For the past few months, I have been researching and writing about the physical and moral stasis of certain literary characters. Simultaneously, I have become more involved in my university’s Center for Teaching and Learning Enhancement* and am amazed at the lack of interest many of my colleagues display toward faculty development. There is, indeed, a problem with pedagogical stasis on my campus.
In my dissertation research, I’ve found that the stasis of the characters I’m studying (Penelope in Orchestra, Lucrece in The Rape of Lucrece, and Coriolanus in Coriolanus) is a voluntary or involuntary reaction to an unwanted external force that poses either a moral or physical threat. It is a defense mechanism. It is how the characters protect themselves from a particular type of trauma.
Working with these very different instances of stasis, I can’t help but consider how one may inform the other.
So what are my colleagues defending/protecting themselves from? What is it about the possibility of learning that creates pedagogical stasis? What could be so threatening, indeed traumatic, about faculty development that they feel the need to passively or even aggressively adopt a defensive/protective posture against it?
I recognize time, pride and laziness as causes for pedagogical stasis, but I wonder if it could be more than that. I wonder if faculty development is the Antinous to my colleagues’ Penelope (from Davies’ poem, not Homer). I wonder if it is the plebians to my colleagues’ Coriolanus? Could it be that my unmovable colleagues are exercising moral stasis? Can pedagogical stasis be, on some level, an issue of teaching/professional morality? If so, then the promise of improved and enhanced teaching could be perceived, in the case of my more defensively static colleagues, as a threat, indeed an assault, against the virtues and nobility that they perceive in their teaching philosophies and methods– virtues and nobility that may only be of service to their disciplines and not their students.**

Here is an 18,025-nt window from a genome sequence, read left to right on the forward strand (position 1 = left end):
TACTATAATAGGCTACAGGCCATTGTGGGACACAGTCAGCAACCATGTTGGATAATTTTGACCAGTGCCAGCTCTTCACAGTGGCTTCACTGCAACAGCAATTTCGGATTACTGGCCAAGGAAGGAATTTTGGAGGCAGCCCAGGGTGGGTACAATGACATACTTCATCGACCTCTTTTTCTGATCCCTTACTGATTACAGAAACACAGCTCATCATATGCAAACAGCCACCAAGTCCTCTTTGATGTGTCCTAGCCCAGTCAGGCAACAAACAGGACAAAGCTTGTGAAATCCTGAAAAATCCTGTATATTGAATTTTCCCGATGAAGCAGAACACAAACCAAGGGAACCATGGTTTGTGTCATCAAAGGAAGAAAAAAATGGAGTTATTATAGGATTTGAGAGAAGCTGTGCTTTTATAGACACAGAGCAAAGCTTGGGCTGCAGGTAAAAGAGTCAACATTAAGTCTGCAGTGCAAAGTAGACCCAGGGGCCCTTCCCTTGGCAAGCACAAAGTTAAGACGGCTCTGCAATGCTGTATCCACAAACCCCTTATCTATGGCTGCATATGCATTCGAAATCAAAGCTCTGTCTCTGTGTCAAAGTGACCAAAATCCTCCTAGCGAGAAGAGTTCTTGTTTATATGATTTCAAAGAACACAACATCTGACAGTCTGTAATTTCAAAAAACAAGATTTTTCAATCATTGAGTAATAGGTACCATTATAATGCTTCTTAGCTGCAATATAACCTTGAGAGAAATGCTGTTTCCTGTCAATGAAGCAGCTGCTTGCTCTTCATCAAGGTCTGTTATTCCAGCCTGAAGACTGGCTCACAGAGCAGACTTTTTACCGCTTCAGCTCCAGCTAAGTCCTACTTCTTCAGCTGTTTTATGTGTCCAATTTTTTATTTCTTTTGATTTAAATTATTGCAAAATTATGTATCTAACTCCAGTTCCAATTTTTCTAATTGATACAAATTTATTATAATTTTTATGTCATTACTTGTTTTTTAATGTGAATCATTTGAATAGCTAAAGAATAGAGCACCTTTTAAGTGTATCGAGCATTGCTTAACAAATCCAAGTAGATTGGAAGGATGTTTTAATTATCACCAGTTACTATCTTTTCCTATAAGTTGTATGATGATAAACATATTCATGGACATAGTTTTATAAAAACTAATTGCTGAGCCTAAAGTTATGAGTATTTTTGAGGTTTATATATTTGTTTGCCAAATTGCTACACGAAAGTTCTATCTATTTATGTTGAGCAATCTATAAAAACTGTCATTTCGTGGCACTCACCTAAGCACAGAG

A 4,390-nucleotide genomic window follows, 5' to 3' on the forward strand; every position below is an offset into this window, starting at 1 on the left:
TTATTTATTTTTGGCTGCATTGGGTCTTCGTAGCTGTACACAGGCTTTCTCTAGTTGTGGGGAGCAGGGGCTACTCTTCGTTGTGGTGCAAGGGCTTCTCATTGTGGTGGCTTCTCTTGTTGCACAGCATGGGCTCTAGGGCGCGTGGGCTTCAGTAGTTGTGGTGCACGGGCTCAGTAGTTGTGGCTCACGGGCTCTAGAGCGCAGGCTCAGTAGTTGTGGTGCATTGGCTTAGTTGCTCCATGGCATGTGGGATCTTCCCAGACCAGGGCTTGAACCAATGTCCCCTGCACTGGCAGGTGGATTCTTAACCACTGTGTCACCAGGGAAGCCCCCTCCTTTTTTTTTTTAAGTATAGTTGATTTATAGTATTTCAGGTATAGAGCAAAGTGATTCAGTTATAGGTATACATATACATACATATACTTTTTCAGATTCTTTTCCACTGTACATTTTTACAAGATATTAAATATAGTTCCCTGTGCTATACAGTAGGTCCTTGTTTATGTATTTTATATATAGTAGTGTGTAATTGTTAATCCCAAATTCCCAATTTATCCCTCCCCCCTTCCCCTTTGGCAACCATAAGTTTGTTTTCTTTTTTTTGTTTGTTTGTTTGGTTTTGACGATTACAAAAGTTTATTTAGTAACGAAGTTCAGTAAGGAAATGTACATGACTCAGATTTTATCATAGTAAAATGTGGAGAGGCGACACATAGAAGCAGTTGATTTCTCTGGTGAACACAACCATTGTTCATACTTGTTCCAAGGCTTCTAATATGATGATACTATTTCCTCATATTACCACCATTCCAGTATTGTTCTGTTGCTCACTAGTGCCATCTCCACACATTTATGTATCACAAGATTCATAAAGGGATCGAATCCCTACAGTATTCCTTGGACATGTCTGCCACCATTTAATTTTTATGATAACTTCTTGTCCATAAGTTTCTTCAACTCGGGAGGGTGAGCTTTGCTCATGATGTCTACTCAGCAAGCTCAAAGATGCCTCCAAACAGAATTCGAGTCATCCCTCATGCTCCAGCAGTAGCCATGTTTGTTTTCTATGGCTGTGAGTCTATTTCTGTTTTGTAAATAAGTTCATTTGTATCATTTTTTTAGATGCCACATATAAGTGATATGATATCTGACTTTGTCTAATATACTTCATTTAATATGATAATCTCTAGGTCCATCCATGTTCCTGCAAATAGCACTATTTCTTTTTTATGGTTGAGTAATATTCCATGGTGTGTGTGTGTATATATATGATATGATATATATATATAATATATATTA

*I was recently appointed Associate Director of my university’s QEP, an appointment that has created an academic and professional impasse. I’m a year away from completing my PhD in Renaissance Studies, yet I find my career and academic interests going in a very different direction. I should write about this.
**In no way am I implying that all teachers who refuse to participate in faculty development are ineffective teachers. Sometimes, the (defensive) pride and disinterest are justified. Nevertheless, teachers of all ability should have the desire to keep learning and improving, indeed should be ideal students.